By MICHAEL FLAHERTY | June 24, 2015
It’s time for Wisconsin lawmakers and education policy leaders to review Wisconsin’s tuition reciprocity agreements with Minnesota and other Midwestern states. The agreements increasingly appear to be questionable deals for Wisconsin taxpayers.
By at least one measure, the tuition reciprocity agreement with Minnesota benefited Wisconsin by nearly $6 million last year. By another measure, it cost Wisconsin taxpayers $6.7 million. By a third measure, the cost could be double that amount.
The problem? No one really knows.
In fact, Wisconsin has three reciprocal tuition agreements, the most popular being the half-century-old agreement with Minnesota that allows students from the two states to pay resident tuition at each other’s public universities. Lesser known is a unique one-campus agreement the University of Wisconsin-Platteville signed with Iowa and Illinois. A third is an agreement that allows students from seven Midwestern states to attend each other’s public universities and pay no more than 150% of each state’s resident tuition.
Together, they allow more than 18,000 students from other states – 10% of the UW System student population – to attend Wisconsin’s public universities at a discount. By contrast, only about half that number of Wisconsin students attend other states’ universities under these agreements.
The agreements produce substantial benefits for Wisconsin, which make them politically popular. But they come at a cost – and potentially a huge cost, critics say, and there is little or no strong analysis of what they actually cost taxpayers.
“It all depends on how you calculate the cost of educating a university student,’’ explained John Reinemann, executive director of the Wisconsin Higher Education Aids Board, a small state agency charged with overseeing the state’s financial aid programs as well as overseeing the Minnesota agreement. “They’re a good deal for Wisconsin in my view, but one could easily make the argument either way,” he said.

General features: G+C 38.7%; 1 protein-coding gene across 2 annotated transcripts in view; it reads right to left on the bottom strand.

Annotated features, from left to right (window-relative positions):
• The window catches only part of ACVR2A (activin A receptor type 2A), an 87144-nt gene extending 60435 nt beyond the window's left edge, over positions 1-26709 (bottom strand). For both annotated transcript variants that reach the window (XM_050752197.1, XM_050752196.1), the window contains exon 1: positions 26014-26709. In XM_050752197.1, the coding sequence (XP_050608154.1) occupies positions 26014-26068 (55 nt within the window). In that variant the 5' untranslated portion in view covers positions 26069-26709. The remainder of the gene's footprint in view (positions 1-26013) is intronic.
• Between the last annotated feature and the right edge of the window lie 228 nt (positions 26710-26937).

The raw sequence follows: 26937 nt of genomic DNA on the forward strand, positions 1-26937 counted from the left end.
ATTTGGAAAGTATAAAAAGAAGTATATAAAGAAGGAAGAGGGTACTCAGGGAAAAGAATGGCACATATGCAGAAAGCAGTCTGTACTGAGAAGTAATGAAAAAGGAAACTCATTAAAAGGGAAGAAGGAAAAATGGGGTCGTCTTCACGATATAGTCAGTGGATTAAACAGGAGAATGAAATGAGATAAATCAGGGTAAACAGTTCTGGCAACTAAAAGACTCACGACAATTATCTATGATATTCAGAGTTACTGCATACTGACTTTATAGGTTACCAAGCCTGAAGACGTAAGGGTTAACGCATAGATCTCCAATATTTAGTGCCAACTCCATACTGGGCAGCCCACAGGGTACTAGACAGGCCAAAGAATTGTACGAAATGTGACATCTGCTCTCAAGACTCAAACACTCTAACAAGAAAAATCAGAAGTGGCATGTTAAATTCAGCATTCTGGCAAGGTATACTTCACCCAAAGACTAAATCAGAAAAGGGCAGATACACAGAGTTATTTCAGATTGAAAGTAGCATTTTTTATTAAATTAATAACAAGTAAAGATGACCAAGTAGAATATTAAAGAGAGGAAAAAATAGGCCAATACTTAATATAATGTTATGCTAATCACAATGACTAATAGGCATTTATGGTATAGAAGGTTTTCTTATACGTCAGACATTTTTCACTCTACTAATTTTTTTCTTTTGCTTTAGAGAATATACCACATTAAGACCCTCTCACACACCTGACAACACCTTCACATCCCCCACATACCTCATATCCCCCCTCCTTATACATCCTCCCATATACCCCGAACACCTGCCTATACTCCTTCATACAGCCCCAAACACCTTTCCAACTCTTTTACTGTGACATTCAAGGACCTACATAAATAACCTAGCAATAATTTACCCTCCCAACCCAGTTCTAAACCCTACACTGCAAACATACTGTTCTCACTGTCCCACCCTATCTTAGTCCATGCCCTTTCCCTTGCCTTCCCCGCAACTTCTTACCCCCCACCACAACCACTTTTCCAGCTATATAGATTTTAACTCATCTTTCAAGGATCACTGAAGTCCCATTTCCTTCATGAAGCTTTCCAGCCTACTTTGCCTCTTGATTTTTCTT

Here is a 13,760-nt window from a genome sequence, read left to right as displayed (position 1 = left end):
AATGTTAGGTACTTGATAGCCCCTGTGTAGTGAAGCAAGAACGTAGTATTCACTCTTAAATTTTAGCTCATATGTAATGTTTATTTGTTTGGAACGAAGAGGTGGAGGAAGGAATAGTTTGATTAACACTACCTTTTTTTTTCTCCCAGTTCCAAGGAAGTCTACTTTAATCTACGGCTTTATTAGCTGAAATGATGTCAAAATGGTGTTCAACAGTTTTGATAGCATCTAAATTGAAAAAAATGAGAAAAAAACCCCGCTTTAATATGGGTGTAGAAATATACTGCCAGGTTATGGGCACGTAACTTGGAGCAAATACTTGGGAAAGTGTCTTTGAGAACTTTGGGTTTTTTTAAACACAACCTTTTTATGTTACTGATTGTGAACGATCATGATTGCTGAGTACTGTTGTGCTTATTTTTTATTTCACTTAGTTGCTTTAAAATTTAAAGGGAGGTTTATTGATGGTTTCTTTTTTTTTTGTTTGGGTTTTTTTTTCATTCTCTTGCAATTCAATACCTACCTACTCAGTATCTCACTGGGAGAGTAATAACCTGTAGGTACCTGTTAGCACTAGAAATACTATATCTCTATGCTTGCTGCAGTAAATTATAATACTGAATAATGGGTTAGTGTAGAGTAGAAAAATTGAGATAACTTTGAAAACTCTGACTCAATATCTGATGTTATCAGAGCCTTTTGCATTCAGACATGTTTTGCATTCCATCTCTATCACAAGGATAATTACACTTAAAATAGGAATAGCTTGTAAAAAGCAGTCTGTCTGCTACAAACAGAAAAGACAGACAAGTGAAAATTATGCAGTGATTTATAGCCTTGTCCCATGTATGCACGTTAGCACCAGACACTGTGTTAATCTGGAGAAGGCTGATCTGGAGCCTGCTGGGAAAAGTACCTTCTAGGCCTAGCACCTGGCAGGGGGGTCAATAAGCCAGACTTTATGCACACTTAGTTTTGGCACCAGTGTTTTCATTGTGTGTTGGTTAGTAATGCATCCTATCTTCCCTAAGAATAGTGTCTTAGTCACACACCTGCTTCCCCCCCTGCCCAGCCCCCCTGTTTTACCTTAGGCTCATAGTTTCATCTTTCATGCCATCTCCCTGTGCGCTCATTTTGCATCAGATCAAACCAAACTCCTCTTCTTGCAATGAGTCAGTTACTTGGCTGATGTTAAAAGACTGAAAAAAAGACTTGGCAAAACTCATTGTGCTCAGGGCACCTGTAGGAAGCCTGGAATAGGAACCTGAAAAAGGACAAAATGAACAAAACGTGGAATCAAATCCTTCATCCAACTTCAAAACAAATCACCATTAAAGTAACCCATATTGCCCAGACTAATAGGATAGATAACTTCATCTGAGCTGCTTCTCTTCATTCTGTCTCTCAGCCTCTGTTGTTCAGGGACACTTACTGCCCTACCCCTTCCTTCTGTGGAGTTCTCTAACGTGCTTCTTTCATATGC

Also fundamental to the discussion is how taxpayers view the purpose of the massive 26-campus UW System, said Tom Hefty, a former business executive who served on many UW committees over the years and a critic of the current reciprocity agreements. He asked rhetorically: Do these agreements exist simply to keep UW campuses full now that they’re built? Are they regional economic development programs to help a few rural Wisconsin communities survive at a huge cost to the rest of the state’s taxpayers?
The answer is, well, mixed.
The Minnesota agreement, signed 46 years ago, is the most visible, most popular and today the most problematic. Under the current agreement, students pay resident tuition to attend each other’s state universities – a discount last year for Minnesota students of $7,193 at UW-River Falls and of $13,463 at UW-Madison.
For years, it’s been a roughly equitable deal, but that has changed.
The number of Minnesotans migrating east for Wisconsin universities is now nearly double the number of Wisconsinites traveling west for Minnesota schools. Since 2004, Minnesota students in Wisconsin grew by about 1,000 to 14,186 last year, while the number of Wisconsin students in Minnesota dropped by 2,615 to 8,794, according to a report this spring by the Legislative Fiscal Bureau, the Legislature’s economic analysis agency.
On its face, it’s not a bad deal, according to the Fiscal Bureau. Simply counting tuition dollars, Minnesota students paid $115.3 million to attend UW schools, while Wisconsin students paid $85.5 million to attend Minnesota’s – a huge influx of Minnesota dollars into Wisconsin coffers.
By then subtracting the “marginal cost” of educating those students in the two states, however, Wisconsin actually paid Minnesota $6.4 million last year to make up for the difference in the two states’ “education costs.’’ And it made a $1.9 million “supplemental payment’’ to Minnesota to cover the added cost of Wisconsin students attending the higher-priced University of Minnesota-Twin Cities campus. But even then, Wisconsin received a net “profit’’ of $5.8 million for 2013-’14, according to the Fiscal Bureau.
But is it a good deal for Wisconsin taxpayers? The “marginal cost’’ used in the reciprocity calculation is only one measure of the value of reciprocity.
The “marginal cost’’ assumes the expense of adding one student to an already existing classroom taught by an already hired professor. The “full cost’’ of educating a student is actually a third higher, and by that measure Wisconsin last year would have come up $6.7 million short in its agreement with Minnesota, according to the Fiscal Bureau.